CLAY CHRISTENSEN: Jeff Bezos, Scott Cook, And Steve Jobs Got Disruption Right; “Data is heavy. People want to solve problems and tell their bosses they solved it, not bring them issues all the time. As a result, the higher you get, the less real information you receive

CLAY CHRISTENSEN: Jeff Bezos, Scott Cook, And Steve Jobs Got Disruption Right

Max Nisen | Mar. 11, 2013, 6:31 PM | 1,255 | 1

It’s been some 16 years since Clay Christensen published “The Innovator’s Dilemma” and brought the concept of disruptive innovation to the wider world. Despite that, many companies and executives still haven’t managed to take its core lesson to heart, that it’s not enough to just look at the data. You have to constantly ask questions and look to the future. In an interview appearing at strategy+business, Christensen argues that many executives are pushed to make decisions that are quick and profitable, and they frequently rely heavily on incomplete data. “Data is heavy,” Christensen says. People want to solve problems and tell their bosses they solved it, not bring them issues all the time. As a result, the higher you get, the less real information you receive.

The most successful executives think about why things might turn out differently, have a theory, and constantly update it. Few people are good at that. They don’t ask the right questions, and they aren’t paranoid enough. When asked which executives thought about disruption the right way, Christensen cited ex-Intel CEO and co-founder Andy Grove and his response to inexpensive laptops. As for more recent examples, Christensen had three:

“Of the managers I’ve known, I think Scott Cook, who is the founder of Intuit, is most prone to think this way. I also think of Steve Jobs and Jeff BezosAmazon has launched three really important disruptors: online retailing, the disruption of publishing, and the cloud services that give everyone access to sophisticated IT technology. But you have to hope that this approach is institutionalized at Amazon, and not dependent on the instincts of one person.”

That last piece of the equation is particularly important. After Grove left, the leaders who succeeded him failed to anticipate the explosion of mobile devices. It’s worth noting that Apple’s been struggling lately under Steve Jobs’ successor, Tim Cook. That’s because Apple’s being attacked with the same technique that it used on RIM to dominate the smartphone market, Christensen says. RIM was an incredibly closed system, Apple was much more modular, and the iPhone and its successors nearly killed the Blackberry. Now the much more open Android system is causing Apple problems. Christensen’s advice to executives and managers looking to emulate these three? Ask good questions. When it comes to disruption, ask which competitors threaten you, as well as which ones you’re likely to threaten. For long-term strategy, ask what job you’re trying to do, and make sure you don’t get away from it. Most importantly, challenge your assumptions. Just because you’ve been operating successfully or measuring yourself one way for years doesn’t mean you aren’t entirely wrong and ripe for disruption.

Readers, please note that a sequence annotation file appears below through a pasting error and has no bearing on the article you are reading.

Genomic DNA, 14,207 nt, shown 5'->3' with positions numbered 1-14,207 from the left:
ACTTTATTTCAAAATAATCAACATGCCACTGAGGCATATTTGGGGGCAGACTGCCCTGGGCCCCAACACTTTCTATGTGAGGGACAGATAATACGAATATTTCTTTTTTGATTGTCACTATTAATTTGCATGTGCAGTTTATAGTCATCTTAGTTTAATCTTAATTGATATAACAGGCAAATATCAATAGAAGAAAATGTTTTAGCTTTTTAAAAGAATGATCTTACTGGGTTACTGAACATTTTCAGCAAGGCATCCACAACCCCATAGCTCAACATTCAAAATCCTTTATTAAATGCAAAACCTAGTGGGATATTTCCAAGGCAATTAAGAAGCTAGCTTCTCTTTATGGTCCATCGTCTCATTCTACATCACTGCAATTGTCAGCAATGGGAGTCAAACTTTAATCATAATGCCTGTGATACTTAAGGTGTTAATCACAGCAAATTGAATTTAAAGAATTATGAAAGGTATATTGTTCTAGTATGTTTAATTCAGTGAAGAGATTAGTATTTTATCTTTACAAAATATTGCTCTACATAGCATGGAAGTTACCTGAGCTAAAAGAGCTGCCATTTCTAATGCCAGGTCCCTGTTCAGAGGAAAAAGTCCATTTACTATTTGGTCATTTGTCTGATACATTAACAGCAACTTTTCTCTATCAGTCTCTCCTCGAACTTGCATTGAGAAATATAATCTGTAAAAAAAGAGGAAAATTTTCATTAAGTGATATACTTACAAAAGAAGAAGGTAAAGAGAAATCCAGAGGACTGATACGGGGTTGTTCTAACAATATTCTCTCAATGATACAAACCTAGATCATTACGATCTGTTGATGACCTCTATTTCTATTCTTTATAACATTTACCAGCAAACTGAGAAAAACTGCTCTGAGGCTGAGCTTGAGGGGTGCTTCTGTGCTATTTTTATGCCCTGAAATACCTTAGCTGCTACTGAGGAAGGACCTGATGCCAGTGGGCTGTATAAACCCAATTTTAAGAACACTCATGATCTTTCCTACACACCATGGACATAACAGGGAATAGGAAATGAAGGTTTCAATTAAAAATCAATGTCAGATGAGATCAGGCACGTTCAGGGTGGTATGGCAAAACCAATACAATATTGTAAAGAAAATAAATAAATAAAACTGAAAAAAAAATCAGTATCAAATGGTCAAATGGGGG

About bambooinnovator
Kee Koon Boon (“KB”) is the co-founder and director of HERO Investment Management which provides specialized fund management and investment advisory services to the ARCHEA Asia HERO Innovators Fund (www.heroinnovator.com), the only Asian SMID-cap tech-focused fund in the industry. KB is an internationally featured investor rooted in the principles of value investing for over a decade as a fund manager and analyst in the Asian capital markets who started his career at a boutique hedge fund in Singapore where he was with the firm since 2002 and was also part of the core investment committee in significantly outperforming the index in the 10-year-plus-old flagship Asian fund. He was also the portfolio manager for Asia-Pacific equities at Korea’s largest mutual fund company. Prior to setting up the H.E.R.O. Innovators Fund, KB was the Chief Investment Officer & CEO of a Singapore Registered Fund Management Company (RFMC) where he is responsible for listed Asian equity investments. KB had taught accounting at the Singapore Management University (SMU) as a faculty member and also pioneered the 15-week course on Accounting Fraud in Asia as an official module at SMU. KB remains grateful and honored to be invited by Singapore’s financial regulator Monetary Authority of Singapore (MAS) to present to their top management team about implementing a world’s first fact-based forward-looking fraud detection framework to bring about benefits for the capital markets in Singapore and for the public and investment community. KB also served the community in sharing his insights in writing articles about value investing and corporate governance in the media that include Business Times, Straits Times, Jakarta Post, Manual of Ideas, Investopedia, TedXWallStreet. He had also presented in top investment, banking and finance conferences in America, Italy, Sydney, Cape Town, HK, China. He has trained CEOs, entrepreneurs, CFOs, management executives in business strategy & business model innovation in Singapore, HK and China.

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